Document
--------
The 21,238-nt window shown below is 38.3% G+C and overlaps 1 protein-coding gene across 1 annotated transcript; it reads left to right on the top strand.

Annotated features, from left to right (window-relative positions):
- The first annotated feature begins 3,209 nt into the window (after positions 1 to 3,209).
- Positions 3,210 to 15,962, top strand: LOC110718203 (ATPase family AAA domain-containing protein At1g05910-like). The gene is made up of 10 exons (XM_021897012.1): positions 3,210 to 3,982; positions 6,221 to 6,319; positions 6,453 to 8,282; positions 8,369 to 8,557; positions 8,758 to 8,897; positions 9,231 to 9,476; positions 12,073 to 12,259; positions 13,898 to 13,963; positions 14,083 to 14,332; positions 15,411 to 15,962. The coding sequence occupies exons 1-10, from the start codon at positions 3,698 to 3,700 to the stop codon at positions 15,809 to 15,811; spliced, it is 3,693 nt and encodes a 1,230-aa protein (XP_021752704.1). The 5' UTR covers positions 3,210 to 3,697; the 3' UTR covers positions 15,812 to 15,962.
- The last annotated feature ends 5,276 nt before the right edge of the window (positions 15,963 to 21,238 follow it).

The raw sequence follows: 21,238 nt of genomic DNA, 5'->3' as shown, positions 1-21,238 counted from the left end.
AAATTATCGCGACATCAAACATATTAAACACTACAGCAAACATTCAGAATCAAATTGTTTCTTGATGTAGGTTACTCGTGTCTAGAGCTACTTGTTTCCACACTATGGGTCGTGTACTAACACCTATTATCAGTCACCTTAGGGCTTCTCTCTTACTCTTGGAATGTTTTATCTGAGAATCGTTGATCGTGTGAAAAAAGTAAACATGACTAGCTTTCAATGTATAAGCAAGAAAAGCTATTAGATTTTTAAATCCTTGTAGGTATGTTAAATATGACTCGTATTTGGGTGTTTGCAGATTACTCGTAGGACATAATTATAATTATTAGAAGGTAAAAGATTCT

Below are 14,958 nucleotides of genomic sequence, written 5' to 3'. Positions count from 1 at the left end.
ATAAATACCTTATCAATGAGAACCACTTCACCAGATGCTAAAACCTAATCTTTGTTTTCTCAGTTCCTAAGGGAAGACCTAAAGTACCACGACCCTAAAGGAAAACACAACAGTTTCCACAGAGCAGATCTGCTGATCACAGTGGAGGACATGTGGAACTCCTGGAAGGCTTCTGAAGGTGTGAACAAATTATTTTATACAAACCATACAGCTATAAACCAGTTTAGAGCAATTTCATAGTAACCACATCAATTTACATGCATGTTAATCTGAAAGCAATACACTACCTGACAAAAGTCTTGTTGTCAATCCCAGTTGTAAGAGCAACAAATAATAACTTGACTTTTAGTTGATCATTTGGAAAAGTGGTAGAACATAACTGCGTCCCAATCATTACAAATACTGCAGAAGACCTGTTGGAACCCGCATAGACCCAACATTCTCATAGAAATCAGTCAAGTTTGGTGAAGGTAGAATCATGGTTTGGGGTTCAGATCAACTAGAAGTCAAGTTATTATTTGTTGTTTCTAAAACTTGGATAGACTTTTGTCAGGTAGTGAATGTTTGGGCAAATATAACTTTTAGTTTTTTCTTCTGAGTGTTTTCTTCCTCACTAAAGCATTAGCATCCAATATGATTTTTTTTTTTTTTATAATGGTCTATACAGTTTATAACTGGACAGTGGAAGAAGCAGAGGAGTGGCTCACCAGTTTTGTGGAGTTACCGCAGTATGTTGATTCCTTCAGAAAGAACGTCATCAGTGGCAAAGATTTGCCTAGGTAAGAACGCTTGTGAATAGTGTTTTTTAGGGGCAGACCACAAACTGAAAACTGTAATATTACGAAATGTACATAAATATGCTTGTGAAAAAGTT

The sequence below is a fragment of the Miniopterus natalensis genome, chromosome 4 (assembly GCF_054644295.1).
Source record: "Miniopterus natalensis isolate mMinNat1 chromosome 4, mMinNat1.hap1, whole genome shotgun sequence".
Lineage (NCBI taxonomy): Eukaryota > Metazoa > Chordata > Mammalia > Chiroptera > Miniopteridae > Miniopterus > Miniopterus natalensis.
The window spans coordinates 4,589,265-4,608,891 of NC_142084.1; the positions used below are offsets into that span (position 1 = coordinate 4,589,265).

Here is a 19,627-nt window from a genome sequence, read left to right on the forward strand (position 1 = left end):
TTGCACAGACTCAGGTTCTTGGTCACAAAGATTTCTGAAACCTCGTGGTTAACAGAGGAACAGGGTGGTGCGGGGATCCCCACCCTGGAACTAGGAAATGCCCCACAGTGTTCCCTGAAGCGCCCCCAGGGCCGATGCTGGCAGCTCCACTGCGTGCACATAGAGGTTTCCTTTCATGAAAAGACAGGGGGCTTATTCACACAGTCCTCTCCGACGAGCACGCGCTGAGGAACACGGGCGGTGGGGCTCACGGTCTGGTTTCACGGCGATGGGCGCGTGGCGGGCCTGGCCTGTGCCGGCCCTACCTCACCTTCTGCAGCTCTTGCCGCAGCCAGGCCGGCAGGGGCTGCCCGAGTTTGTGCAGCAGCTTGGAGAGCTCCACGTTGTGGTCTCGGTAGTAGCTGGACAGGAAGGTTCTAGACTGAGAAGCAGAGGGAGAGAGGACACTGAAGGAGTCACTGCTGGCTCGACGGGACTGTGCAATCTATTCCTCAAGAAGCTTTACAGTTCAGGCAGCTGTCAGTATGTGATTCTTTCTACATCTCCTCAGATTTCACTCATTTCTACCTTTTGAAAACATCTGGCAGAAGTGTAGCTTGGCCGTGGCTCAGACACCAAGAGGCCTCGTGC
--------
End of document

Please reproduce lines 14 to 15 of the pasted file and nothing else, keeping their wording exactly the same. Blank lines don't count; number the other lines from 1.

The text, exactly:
Here is a 19,627-nt window from a genome sequence, read left to right on the forward strand (position 1 = left end):
TTGCACAGACTCAGGTTCTTGGTCACAAAGATTTCTGAAACCTCGTGGTTAACAGAGGAACAGGGTGGTGCGGGGATCCCCACCCTGGAACTAGGAAATGCCCCACAGTGTTCCCTGAAGCGCCCCCAGGGCCGATGCTGGCAGCTCCACTGCGTGCACATAGAGGTTTCCTTTCATGAAAAGACAGGGGGCTTATTCACACAGTCCTCTCCGACGAGCACGCGCTGAGGAACACGGGCGGTGGGGCTCACGGTCTGGTTTCACGGCGATGGGCGCGTGGCGGGCCTGGCCTGTGCCGGCCCTACCTCACCTTCTGCAGCTCTTGCCGCAGCCAGGCCGGCAGGGGCTGCCCGAGTTTGTGCAGCAGCTTGGAGAGCTCCACGTTGTGGTCTCGGTAGTAGCTGGACAGGAAGGTTCTAGACTGAGAAGCAGAGGGAGAGAGGACACTGAAGGAGTCACTGCTGGCTCGACGGGACTGTGCAATCTATTCCTCAAGAAGCTTTACAGTTCAGGCAGCTGTCAGTATGTGATTCTTTCTACATCTCCTCAGATTTCACTCATTTCTACCTTTTGAAAACATCTGGCAGAAGTGTAGCTTGGCCGTGGCTCAGACACCAAGAGGCCTCGTGC